Skip to content


Pr. Al. M. M. Annamalai Chettiar Vs. Commissioner of Income-tax, Madras - Court Judgment

LegalCrystal Citation
SubjectDirect Taxation
CourtSupreme Court of India
Decided On
Judge
Reported inAIR1965SC1210; [1965]56ITR109(SC); [1965]1SCR827
ActsIncome-tax Act - Sections 66(1) and 66(2); Malya Debtor and Creditor (Occupation Period) Ordinance, 1948
AppellantPr. Al. M. M. Annamalai Chettiar
RespondentCommissioner of Income-tax, Madras
Cases ReferredS.L.N. Sathappa Chettiar v. Commissioner of Income
Excerpt:
.....of property in malaya, where the purchase was made in japanese currency and the sale was made in malayan currency - the court held that the income-tax officer was justified in adopting the schedule appended to the debtor and creditor (occupation period) ordinance, 1948, to ascertain the cost price of the properties in malayan currency - indian penal code, 1890 sections 109 & 120a: [dr.arijit pasayat & asok kumar ganguly,jj] abetment held, the offence of conspiracy created under section 120a is bare agreement to commit an offence. it has been made punishable under section 120b. the offence of abetment created under the second clause of section107 requires that there must be something more than mere conspiracy. there must be some act or illegal omission in pursuance of that..........one property being purchased during the enemy occupation period in japanese currency and sold in malayan currency after the vacation of the enemy occupation cannot be equated with fluctuations in the value of a nation's currency. unless the cost price expressed in japanese currency is computed in terms of the malayan currency, it is not possible to arrive at the real profit accrued to the assessee. that is exactly what the income-tax officer did and, in our view, that is the only correct basis. 7. it is not correct to say that the income-tax officer applied the said ordinance to ascertain the profit in the present case. the scheme and the details of the ordinance have already been considered by us in civil appeals nos. 55 to 1962 etc. the ordinance was enacted for the purpose of.....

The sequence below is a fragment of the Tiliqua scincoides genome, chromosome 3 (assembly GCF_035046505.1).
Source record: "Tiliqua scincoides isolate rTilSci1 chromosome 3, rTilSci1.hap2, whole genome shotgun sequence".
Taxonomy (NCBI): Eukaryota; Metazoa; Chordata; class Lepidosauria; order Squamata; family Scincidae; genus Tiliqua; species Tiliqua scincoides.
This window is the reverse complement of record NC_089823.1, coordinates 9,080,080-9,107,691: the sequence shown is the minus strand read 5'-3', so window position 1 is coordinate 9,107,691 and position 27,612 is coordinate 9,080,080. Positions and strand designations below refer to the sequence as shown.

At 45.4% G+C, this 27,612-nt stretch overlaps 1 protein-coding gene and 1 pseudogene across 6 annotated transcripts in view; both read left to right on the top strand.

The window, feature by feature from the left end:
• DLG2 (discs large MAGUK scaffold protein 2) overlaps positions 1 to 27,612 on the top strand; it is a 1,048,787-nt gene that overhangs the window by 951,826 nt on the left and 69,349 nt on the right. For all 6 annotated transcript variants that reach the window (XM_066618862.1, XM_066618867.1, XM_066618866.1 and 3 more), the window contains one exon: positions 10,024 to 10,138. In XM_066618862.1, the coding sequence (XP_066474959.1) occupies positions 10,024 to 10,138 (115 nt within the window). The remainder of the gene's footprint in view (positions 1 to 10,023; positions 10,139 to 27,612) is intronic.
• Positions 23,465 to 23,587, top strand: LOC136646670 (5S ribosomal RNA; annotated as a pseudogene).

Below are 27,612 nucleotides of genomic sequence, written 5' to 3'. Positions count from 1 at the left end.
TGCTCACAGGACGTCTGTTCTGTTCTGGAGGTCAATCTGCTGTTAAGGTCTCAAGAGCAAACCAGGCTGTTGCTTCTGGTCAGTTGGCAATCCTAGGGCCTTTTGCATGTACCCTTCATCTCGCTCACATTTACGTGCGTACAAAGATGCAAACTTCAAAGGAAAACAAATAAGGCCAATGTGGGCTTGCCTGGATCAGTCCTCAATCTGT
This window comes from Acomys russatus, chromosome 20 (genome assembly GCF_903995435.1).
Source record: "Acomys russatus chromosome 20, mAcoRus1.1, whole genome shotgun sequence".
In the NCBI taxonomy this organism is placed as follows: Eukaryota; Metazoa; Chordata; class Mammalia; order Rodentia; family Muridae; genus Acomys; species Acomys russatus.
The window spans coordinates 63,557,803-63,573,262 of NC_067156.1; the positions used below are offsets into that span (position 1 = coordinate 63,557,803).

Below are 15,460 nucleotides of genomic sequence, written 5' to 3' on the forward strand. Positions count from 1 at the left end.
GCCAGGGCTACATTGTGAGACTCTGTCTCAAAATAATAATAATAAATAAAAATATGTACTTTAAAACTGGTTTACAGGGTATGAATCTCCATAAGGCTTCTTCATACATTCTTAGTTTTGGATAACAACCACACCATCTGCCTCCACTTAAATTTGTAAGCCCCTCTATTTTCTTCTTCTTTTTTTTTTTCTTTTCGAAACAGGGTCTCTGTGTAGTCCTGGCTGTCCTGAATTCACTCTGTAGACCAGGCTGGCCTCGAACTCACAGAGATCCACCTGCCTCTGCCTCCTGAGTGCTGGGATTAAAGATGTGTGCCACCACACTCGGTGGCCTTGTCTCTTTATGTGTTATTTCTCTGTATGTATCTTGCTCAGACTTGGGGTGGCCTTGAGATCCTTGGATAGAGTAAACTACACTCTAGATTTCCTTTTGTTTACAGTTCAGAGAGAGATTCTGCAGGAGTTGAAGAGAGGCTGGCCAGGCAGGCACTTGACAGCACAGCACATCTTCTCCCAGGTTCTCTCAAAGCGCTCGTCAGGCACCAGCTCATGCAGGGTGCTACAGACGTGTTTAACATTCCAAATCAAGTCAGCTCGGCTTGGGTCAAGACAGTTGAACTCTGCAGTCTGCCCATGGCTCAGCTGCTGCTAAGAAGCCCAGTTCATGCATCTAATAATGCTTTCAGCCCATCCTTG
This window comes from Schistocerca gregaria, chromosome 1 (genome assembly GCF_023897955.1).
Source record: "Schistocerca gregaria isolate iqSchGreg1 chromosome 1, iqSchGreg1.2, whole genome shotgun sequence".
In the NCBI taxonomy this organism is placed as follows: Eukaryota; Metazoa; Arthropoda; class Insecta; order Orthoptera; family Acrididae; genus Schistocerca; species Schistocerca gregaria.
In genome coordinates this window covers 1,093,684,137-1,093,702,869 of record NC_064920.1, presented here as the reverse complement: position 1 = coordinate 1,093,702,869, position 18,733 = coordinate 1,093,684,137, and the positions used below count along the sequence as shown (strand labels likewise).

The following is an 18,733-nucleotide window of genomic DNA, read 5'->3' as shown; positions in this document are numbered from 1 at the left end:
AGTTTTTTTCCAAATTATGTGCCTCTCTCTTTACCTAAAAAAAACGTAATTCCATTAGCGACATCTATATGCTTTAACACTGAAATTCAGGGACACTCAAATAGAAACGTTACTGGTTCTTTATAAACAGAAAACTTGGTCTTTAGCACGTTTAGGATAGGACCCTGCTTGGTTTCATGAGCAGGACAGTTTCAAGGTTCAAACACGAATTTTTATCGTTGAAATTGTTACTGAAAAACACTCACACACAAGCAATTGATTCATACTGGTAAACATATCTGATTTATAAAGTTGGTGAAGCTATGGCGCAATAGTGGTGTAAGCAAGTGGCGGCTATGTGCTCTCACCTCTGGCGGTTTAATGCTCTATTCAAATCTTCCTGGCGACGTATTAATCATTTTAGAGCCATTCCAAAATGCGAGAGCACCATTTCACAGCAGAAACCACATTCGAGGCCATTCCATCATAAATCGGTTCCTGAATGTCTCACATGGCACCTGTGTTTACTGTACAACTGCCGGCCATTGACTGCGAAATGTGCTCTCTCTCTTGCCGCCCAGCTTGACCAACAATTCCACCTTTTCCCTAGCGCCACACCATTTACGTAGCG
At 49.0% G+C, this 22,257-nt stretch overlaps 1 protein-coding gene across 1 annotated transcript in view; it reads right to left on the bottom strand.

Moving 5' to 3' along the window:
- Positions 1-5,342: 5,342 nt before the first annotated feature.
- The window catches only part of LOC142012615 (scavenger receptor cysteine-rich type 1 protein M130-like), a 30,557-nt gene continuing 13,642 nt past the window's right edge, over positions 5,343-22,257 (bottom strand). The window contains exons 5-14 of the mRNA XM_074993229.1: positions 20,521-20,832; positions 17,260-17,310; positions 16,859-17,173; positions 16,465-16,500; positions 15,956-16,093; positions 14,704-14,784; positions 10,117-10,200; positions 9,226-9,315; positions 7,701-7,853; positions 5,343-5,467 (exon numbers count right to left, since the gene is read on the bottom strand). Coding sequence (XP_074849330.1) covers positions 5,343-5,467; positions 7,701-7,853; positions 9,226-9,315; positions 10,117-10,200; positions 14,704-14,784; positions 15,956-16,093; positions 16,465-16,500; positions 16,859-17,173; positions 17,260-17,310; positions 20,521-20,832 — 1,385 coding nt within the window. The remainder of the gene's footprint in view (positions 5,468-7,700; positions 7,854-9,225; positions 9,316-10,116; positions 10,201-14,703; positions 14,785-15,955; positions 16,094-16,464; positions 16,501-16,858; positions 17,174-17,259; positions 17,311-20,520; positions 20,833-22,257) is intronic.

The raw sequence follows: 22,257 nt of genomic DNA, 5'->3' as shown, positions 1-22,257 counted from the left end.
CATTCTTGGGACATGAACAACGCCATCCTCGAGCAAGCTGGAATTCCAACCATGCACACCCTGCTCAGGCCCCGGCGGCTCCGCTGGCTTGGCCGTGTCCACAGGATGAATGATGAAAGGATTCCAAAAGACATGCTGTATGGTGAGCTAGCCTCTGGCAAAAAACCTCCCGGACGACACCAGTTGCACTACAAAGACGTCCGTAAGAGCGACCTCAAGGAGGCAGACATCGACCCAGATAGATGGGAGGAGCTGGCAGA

Judgment:

Subba Rao, J.

1. This appeal by special leave is directed against the order of the High Court of Madras in Tax Case Petition No. 44 of 1961.